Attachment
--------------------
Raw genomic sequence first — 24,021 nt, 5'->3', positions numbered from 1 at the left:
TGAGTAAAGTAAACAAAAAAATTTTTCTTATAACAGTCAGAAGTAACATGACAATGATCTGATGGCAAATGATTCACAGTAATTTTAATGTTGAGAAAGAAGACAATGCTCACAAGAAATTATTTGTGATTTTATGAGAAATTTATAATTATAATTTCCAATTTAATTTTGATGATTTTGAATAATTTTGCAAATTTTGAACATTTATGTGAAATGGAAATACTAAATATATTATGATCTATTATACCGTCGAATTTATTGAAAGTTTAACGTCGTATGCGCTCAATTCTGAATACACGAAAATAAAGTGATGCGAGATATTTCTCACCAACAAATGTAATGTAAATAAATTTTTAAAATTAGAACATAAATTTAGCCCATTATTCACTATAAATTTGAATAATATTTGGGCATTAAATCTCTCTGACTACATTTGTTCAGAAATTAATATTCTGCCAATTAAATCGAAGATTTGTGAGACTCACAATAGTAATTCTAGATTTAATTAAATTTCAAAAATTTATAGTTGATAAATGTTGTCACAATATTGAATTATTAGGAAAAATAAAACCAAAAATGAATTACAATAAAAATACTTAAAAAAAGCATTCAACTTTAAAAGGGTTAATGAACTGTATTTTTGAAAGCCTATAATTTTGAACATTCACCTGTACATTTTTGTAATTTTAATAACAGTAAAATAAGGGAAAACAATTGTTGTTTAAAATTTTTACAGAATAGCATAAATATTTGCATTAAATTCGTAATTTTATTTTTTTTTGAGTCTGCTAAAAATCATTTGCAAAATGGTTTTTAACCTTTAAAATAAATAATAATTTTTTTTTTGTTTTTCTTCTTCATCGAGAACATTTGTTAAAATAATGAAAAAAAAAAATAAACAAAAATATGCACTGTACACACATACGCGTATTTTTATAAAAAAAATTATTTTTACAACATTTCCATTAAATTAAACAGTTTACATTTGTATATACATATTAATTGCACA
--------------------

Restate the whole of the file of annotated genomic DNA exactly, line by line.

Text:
Raw genomic sequence first — 24,021 nt, 5'->3', positions numbered from 1 at the left:
TGAGTAAAGTAAACAAAAAAATTTTTCTTATAACAGTCAGAAGTAACATGACAATGATCTGATGGCAAATGATTCACAGTAATTTTAATGTTGAGAAAGAAGACAATGCTCACAAGAAATTATTTGTGATTTTATGAGAAATTTATAATTATAATTTCCAATTTAATTTTGATGATTTTGAATAATTTTGCAAATTTTGAACATTTATGTGAAATGGAAATACTAAATATATTATGATCTATTATACCGTCGAATTTATTGAAAGTTTAACGTCGTATGCGCTCAATTCTGAATACACGAAAATAAAGTGATGCGAGATATTTCTCACCAACAAATGTAATGTAAATAAATTTTTAAAATTAGAACATAAATTTAGCCCATTATTCACTATAAATTTGAATAATATTTGGGCATTAAATCTCTCTGACTACATTTGTTCAGAAATTAATATTCTGCCAATTAAATCGAAGATTTGTGAGACTCACAATAGTAATTCTAGATTTAATTAAATTTCAAAAATTTATAGTTGATAAATGTTGTCACAATATTGAATTATTAGGAAAAATAAAACCAAAAATGAATTACAATAAAAATACTTAAAAAAAGCATTCAACTTTAAAAGGGTTAATGAACTGTATTTTTGAAAGCCTATAATTTTGAACATTCACCTGTACATTTTTGTAATTTTAATAACAGTAAAATAAGGGAAAACAATTGTTGTTTAAAATTTTTACAGAATAGCATAAATATTTGCATTAAATTCGTAATTTTATTTTTTTTTGAGTCTGCTAAAAATCATTTGCAAAATGGTTTTTAACCTTTAAAATAAATAATAATTTTTTTTTTGTTTTTCTTCTTCATCGAGAACATTTGTTAAAATAATGAAAAAAAAAAATAAACAAAAATATGCACTGTACACACATACGCGTATTTTTATAAAAAAAATTATTTTTACAACATTTCCATTAAATTAAACAGTTTACATTTGTATATACATATTAATTGCACA